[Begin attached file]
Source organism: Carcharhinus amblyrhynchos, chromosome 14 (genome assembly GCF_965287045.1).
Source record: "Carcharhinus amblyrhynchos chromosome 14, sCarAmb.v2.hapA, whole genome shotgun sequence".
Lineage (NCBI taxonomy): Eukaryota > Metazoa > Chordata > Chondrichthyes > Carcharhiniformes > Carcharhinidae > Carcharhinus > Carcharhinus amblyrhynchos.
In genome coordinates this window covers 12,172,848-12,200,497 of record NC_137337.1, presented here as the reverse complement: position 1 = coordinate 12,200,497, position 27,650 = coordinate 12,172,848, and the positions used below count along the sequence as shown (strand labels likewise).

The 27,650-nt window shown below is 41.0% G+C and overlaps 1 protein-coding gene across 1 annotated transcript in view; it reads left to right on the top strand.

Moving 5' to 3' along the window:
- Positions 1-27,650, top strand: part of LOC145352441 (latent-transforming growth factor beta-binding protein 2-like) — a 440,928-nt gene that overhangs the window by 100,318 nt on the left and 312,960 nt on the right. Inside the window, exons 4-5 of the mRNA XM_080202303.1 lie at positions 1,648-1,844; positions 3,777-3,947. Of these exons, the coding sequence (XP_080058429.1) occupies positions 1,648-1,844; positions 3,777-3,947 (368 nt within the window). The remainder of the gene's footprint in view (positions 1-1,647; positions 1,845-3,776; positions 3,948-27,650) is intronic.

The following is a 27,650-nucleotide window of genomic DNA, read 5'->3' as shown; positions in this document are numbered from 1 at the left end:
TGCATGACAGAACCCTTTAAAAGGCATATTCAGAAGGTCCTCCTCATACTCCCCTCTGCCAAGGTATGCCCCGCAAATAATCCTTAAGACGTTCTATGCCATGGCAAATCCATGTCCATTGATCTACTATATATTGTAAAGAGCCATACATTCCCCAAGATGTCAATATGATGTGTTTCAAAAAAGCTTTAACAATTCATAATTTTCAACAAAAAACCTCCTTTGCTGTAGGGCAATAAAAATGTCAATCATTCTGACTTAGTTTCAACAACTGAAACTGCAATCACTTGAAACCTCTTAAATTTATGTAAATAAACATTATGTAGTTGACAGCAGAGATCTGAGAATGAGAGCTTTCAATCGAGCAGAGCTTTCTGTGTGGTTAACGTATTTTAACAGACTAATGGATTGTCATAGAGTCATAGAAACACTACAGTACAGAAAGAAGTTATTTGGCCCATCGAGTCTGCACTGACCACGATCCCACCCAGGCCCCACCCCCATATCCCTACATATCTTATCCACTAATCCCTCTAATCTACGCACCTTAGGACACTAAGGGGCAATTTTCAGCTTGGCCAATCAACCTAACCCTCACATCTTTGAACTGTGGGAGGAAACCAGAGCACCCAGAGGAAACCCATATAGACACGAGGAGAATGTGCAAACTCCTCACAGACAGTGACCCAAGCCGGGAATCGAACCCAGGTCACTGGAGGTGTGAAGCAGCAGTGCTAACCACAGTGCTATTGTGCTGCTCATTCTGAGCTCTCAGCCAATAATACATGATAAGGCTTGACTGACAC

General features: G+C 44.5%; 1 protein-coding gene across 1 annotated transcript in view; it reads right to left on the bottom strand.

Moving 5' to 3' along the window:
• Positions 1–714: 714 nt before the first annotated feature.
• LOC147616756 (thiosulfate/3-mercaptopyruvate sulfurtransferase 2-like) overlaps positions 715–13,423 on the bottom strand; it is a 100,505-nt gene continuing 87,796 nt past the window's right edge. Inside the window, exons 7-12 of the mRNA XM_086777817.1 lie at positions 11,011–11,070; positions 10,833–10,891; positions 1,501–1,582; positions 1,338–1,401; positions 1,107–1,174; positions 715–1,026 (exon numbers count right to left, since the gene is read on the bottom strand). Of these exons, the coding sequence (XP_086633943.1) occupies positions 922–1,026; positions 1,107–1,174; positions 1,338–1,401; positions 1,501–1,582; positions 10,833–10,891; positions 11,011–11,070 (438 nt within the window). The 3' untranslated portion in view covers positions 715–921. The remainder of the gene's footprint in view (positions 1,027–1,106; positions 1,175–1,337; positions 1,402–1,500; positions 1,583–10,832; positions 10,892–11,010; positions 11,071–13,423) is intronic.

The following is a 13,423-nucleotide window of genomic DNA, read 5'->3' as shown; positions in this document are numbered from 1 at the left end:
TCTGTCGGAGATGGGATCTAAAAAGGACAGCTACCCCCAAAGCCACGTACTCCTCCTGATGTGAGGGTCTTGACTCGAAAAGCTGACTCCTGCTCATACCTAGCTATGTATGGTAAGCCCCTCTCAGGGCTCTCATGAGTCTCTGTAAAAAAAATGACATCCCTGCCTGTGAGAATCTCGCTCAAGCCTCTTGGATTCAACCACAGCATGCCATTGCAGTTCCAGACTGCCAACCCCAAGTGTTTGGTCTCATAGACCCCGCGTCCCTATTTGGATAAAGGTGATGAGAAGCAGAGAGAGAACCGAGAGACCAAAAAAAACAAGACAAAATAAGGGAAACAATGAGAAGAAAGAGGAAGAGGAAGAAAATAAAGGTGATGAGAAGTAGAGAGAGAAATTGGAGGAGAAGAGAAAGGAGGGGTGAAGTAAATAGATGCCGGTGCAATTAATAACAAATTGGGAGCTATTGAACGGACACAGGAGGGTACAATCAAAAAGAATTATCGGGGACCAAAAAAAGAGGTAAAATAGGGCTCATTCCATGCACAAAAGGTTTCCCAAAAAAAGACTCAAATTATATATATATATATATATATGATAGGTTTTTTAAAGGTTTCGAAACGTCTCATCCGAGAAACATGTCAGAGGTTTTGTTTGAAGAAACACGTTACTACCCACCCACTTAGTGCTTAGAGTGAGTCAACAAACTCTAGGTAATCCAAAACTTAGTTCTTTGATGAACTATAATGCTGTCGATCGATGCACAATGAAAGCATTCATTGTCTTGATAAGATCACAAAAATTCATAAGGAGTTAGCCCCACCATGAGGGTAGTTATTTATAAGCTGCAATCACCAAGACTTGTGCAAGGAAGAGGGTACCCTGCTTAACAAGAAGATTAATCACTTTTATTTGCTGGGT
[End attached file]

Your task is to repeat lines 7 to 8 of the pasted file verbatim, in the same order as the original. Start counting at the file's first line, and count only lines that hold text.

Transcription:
- Positions 1-27,650, top strand: part of LOC145352441 (latent-transforming growth factor beta-binding protein 2-like) — a 440,928-nt gene that overhangs the window by 100,318 nt on the left and 312,960 nt on the right. Inside the window, exons 4-5 of the mRNA XM_080202303.1 lie at positions 1,648-1,844; positions 3,777-3,947. Of these exons, the coding sequence (XP_080058429.1) occupies positions 1,648-1,844; positions 3,777-3,947 (368 nt within the window). The remainder of the gene's footprint in view (positions 1-1,647; positions 1,845-3,776; positions 3,948-27,650) is intronic.

The following is a 27,650-nucleotide window of genomic DNA, read 5'->3' as shown; positions in this document are numbered from 1 at the left end: